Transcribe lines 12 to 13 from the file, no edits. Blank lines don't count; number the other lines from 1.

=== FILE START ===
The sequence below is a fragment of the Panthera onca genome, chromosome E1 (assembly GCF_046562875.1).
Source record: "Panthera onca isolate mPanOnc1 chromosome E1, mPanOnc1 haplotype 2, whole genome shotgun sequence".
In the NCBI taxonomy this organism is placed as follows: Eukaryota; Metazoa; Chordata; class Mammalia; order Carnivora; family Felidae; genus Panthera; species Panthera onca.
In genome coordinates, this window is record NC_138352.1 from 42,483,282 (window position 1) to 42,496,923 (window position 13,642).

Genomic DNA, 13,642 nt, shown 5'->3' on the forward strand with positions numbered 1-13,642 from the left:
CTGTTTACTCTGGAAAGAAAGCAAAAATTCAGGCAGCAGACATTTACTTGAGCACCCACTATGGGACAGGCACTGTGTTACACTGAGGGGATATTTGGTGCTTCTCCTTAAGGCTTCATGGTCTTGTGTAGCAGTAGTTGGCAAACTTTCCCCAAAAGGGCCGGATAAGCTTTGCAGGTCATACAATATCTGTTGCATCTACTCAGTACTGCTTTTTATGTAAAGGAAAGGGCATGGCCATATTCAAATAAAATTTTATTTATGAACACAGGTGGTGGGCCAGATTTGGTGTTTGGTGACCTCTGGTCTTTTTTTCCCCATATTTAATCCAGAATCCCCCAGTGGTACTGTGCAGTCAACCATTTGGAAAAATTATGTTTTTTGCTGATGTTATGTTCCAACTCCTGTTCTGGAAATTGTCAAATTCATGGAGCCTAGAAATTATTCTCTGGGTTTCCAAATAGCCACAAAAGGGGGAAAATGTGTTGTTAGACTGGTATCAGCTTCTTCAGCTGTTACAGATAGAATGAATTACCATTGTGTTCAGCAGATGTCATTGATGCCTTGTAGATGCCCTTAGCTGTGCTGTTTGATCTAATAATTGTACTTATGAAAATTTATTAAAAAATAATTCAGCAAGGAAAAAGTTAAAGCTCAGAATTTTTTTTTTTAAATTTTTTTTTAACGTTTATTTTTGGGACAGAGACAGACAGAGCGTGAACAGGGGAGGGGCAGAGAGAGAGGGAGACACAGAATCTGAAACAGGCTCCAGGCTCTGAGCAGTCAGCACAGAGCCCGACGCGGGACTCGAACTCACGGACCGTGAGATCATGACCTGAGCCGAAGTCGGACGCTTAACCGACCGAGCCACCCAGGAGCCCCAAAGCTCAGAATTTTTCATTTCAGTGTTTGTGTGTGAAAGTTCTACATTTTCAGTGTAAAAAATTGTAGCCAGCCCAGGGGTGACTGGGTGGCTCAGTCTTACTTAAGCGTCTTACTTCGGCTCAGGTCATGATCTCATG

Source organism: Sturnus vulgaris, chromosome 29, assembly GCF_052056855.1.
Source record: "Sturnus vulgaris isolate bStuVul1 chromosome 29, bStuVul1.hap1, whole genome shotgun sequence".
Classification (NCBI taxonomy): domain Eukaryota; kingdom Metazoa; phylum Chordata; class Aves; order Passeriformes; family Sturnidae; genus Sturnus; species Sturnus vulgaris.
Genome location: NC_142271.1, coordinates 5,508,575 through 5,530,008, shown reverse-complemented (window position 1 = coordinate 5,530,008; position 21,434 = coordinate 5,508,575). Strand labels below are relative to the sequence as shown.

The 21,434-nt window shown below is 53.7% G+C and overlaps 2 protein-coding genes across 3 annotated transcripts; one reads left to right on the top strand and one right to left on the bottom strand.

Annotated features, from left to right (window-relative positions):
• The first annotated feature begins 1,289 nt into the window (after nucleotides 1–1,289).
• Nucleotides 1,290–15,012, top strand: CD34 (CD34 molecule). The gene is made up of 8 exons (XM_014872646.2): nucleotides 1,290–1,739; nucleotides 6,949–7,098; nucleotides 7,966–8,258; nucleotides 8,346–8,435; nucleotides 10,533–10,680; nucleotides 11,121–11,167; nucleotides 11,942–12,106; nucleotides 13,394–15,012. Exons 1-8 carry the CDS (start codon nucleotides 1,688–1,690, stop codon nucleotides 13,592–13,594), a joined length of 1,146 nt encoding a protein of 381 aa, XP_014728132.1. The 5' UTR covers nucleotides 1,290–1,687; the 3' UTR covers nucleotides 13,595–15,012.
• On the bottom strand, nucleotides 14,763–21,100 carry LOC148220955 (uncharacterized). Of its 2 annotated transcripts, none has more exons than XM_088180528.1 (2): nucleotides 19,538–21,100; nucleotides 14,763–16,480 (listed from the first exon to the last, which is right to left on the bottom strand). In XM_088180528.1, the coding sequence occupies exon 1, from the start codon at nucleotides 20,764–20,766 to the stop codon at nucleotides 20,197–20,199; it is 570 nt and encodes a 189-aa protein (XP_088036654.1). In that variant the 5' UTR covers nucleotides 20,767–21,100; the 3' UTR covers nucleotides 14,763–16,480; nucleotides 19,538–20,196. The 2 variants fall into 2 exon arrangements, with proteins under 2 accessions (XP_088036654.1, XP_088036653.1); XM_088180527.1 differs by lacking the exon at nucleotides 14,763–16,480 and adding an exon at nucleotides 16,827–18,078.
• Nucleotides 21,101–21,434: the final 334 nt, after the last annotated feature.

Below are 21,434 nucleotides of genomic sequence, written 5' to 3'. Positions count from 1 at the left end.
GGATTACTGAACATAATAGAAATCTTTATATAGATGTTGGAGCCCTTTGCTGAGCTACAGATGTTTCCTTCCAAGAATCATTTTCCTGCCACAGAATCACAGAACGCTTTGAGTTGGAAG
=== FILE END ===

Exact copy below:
Annotated features, from left to right (window-relative positions):
• The first annotated feature begins 1,289 nt into the window (after nucleotides 1–1,289).